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Lions Roar : November 2011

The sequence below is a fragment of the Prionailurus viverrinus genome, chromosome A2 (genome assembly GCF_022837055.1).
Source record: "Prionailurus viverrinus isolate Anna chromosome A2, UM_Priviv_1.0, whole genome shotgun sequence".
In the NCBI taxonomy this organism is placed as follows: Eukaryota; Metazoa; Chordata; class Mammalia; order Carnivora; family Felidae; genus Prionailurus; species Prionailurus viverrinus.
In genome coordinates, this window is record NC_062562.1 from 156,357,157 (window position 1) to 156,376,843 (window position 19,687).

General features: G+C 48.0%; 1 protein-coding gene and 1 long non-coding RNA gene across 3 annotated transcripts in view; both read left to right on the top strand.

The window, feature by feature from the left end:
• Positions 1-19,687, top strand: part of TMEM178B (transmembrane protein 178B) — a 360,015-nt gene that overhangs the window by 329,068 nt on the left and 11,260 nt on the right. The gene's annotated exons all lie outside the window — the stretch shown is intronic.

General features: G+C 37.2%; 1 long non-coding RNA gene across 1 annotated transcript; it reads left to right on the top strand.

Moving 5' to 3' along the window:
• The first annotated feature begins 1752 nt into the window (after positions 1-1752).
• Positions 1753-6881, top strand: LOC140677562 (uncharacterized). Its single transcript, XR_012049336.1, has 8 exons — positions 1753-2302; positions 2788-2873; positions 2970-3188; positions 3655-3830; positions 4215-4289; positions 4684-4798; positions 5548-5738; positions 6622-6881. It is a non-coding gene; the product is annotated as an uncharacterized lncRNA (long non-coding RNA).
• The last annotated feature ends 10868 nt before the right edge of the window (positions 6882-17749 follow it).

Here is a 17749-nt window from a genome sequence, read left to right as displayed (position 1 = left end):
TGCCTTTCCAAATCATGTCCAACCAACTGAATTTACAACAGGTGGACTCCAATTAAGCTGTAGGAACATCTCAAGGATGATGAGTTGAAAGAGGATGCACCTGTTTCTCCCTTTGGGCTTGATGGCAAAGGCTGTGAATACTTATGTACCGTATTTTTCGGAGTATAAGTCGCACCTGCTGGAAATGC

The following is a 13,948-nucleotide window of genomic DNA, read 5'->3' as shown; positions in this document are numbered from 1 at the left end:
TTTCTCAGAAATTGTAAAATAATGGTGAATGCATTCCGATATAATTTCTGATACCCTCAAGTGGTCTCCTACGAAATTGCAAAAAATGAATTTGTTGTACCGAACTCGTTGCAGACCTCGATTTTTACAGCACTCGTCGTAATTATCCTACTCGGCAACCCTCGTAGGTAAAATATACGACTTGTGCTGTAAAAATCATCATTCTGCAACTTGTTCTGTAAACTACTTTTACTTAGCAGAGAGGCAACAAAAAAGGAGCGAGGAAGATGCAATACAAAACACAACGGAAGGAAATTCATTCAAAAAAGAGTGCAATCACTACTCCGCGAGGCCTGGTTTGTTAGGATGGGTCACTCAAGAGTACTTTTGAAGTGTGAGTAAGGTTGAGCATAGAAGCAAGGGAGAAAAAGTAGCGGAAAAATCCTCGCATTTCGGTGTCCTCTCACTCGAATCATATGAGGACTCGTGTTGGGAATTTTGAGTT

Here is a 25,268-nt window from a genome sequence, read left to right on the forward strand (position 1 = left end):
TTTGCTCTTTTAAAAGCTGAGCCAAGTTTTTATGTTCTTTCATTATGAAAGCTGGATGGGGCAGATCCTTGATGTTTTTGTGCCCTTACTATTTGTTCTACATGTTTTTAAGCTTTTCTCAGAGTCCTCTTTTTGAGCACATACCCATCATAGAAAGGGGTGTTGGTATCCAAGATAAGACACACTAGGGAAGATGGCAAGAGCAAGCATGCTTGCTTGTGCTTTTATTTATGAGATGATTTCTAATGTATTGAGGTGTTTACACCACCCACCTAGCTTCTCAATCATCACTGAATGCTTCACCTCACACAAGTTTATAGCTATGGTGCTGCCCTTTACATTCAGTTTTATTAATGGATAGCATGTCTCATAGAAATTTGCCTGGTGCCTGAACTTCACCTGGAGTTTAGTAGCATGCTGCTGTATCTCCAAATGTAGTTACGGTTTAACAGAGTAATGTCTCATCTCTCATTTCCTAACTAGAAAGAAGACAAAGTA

SHAMBHALA SUN NOVEMBER 2011 73 in his hand. Hot chocolate. The mug reads I Love You. I’m on the bottom step of the back porch with my coffee. There is no message on my mug. “Just watching the bees,” I say. Spencer pads across the porch and down the steps. He sits on the bottom one and sips at his cocoa. Over the rim, he eyes the hole in the ground. Several bees lift off and fly away. “They are still here,” he points out. “Indeed,” I say. A gray squirrel jumps from the roof of the garage and into the red oak tree. Spen- cer points. “A squirrel is just a rat with a good PR campaign,” he says, a joke he’s heard from his dad and which is actually pretty funny. “A squirrel is just a rat with a better outfit,” I counter and Spencer sputters chocolate in a dramatic spray. “Oh, that’s good,” he says using the back of his hand to wipe his mouth. The squirrel disappears on the other side of the fence and a few bees land on the ground and drop out of sight. I still have no idea how many bees live there, how deep their nest goes, or what they are creating in their dark world, but I like to imagine them down there—humming around, following their ancient code. “Have you decided what to do about them?” Spencer asks. He leans into my side and I put my arm around his lean little boy body. He smells like chocolate and shampoo. “Obviously not,” I say. “They are still with us.” “Well, that’s a decision,” Spencer points out. “You’re letting them stay.” I look down at my son—sweet face, dark eyes, shining hair that is thick and shaped in that popular bowl cut style. “I guess you’re right,” I say. “It’s the decision to do nothing.” He leans against my shoulder again. “That’s probably fine,” he says. “They aren’t bothering us.” I move my hand over the back of his head, finding that place where my palm fits so well. He moves his head a little in my hand, as if to nestle in. ♦